There’s a saying with wine: if you like it, it’s good wine. Taste is subjective; and, while there should be a few industry standards based on knowledge and history, the rest should be left to the consumer. The caveat is that the collector understands that the worth they place on their grail may be non-transferable.
A case in point is a recent acquisition of mine: these chairs.
Our new table begged for chairs that were more traditional and smaller in stature – and our bums cried for comfort over style.
I picked them up at auction for $7 apiece, an excellent deal in my mind – but those bidding against me stopped. Why? The doubt of possible buyer’s remorse set in. Did I overpay? How could I? Less than $50 for 7 chairs that looked to fill the gap I had in the most traditional, walnut-y way – how could that be worth less than $7 per chair? After the auction was over, I did some research (later post) and discovered these chairs, though perfect for us, were less than in the eyes of the collecting community.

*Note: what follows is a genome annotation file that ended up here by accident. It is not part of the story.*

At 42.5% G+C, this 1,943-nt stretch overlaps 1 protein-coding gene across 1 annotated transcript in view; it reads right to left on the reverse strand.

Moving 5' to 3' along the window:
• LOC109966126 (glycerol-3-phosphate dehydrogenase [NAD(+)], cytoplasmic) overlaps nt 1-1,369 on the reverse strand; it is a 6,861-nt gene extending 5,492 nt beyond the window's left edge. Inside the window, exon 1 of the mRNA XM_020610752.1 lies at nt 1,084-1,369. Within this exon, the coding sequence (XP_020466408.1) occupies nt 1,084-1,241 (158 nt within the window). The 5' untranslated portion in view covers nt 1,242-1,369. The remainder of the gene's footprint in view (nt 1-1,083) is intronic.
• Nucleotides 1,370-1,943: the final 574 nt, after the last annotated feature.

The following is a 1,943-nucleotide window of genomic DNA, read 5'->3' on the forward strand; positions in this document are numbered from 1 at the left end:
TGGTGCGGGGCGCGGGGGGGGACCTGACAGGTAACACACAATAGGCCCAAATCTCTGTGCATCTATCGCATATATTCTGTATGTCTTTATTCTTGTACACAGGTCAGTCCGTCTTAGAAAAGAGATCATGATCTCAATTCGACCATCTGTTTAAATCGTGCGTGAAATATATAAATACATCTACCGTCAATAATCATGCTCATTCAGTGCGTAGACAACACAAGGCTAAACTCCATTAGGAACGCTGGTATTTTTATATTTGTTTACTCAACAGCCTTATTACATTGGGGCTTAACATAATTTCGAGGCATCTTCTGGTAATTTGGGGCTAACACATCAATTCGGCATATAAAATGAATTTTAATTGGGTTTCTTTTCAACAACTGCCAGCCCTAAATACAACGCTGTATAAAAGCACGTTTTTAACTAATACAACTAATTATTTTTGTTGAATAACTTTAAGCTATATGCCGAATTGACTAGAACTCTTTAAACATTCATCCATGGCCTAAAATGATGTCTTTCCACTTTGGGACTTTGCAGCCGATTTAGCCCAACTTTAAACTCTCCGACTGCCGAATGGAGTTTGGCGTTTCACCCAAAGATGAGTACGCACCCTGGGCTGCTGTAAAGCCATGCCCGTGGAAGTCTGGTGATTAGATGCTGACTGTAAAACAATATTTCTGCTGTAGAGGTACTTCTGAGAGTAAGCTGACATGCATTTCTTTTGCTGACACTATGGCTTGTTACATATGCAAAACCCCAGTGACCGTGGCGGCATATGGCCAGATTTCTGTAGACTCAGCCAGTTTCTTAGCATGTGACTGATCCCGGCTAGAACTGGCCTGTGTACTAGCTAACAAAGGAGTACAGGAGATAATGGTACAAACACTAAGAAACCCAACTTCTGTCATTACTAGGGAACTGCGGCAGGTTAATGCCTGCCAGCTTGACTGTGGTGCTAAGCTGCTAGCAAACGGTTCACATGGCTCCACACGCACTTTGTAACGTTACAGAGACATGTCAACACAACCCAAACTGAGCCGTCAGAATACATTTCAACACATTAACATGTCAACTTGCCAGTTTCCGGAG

But who cares?
They’re exactly what our table needed, and our bums are thrilled with the grooved, wide planks of our new chairs.
Beauty, and worth, is oft in the eye of the beholder.